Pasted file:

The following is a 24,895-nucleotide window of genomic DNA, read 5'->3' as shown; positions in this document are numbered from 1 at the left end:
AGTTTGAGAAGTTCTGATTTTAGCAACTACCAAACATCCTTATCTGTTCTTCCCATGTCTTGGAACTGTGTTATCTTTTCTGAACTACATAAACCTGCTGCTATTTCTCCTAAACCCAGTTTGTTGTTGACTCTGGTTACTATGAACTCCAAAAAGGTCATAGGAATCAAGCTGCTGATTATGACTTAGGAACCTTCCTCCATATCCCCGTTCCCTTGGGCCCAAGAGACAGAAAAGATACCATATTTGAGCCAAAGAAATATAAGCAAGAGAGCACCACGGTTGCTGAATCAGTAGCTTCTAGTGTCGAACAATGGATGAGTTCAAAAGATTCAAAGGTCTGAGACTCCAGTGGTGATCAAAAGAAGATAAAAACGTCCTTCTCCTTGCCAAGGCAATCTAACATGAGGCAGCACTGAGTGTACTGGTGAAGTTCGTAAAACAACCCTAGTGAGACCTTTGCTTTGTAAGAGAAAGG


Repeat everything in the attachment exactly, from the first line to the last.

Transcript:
The following is a 24,895-nucleotide window of genomic DNA, read 5'->3' as shown; positions in this document are numbered from 1 at the left end:
AGTTTGAGAAGTTCTGATTTTAGCAACTACCAAACATCCTTATCTGTTCTTCCCATGTCTTGGAACTGTGTTATCTTTTCTGAACTACATAAACCTGCTGCTATTTCTCCTAAACCCAGTTTGTTGTTGACTCTGGTTACTATGAACTCCAAAAAGGTCATAGGAATCAAGCTGCTGATTATGACTTAGGAACCTTCCTCCATATCCCCGTTCCCTTGGGCCCAAGAGACAGAAAAGATACCATATTTGAGCCAAAGAAATATAAGCAAGAGAGCACCACGGTTGCTGAATCAGTAGCTTCTAGTGTCGAACAATGGATGAGTTCAAAAGATTCAAAGGTCTGAGACTCCAGTGGTGATCAAAAGAAGATAAAAACGTCCTTCTCCTTGCCAAGGCAATCTAACATGAGGCAGCACTGAGTGTACTGGTGAAGTTCGTAAAACAACCCTAGTGAGACCTTTGCTTTGTAAGAGAAAGG